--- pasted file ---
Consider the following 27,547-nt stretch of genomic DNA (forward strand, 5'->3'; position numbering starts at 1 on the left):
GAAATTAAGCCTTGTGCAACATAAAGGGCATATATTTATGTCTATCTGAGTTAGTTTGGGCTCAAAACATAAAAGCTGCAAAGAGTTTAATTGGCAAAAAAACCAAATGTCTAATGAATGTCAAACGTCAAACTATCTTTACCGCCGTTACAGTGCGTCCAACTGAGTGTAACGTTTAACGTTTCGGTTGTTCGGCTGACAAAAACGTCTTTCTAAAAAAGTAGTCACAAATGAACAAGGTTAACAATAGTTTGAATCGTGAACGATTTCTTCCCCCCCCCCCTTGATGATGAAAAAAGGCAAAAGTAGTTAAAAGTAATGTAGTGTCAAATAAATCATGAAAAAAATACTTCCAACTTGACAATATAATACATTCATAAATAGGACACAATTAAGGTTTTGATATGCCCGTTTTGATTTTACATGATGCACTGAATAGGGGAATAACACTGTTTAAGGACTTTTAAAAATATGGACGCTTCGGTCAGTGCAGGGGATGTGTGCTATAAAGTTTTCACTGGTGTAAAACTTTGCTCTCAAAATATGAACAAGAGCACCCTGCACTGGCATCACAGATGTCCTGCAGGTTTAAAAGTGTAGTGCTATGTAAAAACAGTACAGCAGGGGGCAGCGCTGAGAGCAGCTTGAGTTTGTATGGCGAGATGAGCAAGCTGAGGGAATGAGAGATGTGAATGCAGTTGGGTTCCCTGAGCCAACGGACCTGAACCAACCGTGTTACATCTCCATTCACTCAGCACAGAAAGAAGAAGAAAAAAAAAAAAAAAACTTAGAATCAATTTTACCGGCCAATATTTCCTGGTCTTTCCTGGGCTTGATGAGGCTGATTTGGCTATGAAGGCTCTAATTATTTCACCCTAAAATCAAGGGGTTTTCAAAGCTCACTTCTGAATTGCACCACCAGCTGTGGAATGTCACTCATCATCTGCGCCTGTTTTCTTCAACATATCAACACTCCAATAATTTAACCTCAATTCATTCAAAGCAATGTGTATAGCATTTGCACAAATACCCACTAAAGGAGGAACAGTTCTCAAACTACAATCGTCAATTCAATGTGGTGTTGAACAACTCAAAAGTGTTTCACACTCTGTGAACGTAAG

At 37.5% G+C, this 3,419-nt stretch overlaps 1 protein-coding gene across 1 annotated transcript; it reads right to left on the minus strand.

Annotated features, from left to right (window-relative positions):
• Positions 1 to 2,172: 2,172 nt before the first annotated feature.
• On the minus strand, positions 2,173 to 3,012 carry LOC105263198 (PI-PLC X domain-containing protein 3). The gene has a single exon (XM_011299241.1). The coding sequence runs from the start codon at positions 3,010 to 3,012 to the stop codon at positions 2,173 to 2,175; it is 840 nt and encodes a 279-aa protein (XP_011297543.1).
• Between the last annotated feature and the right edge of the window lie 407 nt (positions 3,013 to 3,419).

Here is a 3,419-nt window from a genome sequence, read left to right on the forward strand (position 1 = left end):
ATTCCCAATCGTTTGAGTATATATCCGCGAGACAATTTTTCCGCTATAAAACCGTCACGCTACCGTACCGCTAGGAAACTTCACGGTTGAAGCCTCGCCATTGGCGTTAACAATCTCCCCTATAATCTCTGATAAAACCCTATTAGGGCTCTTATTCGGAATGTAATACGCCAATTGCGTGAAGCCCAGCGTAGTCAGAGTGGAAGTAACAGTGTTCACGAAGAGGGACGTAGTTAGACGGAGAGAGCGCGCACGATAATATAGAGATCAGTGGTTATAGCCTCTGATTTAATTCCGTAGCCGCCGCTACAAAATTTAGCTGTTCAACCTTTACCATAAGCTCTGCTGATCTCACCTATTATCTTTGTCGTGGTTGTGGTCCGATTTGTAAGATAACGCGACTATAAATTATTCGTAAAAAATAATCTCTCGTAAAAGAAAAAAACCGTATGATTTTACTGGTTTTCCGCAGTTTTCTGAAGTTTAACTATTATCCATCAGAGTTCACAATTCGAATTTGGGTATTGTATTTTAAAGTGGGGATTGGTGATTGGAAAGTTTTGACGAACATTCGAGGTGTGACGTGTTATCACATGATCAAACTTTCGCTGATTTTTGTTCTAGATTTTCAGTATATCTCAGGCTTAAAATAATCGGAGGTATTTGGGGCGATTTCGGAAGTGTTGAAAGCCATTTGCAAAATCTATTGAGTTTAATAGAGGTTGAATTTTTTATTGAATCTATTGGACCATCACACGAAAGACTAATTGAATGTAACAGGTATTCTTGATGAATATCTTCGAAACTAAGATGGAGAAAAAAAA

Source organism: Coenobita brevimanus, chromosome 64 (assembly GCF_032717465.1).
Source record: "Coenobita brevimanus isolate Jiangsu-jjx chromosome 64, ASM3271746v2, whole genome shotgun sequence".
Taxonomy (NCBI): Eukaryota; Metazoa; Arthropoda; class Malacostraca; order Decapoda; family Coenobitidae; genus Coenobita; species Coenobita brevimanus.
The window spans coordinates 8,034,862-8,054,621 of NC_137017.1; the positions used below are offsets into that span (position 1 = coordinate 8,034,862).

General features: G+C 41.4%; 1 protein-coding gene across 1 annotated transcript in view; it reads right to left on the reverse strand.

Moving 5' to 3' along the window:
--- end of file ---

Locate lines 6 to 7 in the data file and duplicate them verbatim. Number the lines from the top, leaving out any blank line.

• On the minus strand, positions 2,173 to 3,012 carry LOC105263198 (PI-PLC X domain-containing protein 3). The gene has a single exon (XM_011299241.1). The coding sequence runs from the start codon at positions 3,010 to 3,012 to the stop codon at positions 2,173 to 2,175; it is 840 nt and encodes a 279-aa protein (XP_011297543.1).
• Between the last annotated feature and the right edge of the window lie 407 nt (positions 3,013 to 3,419).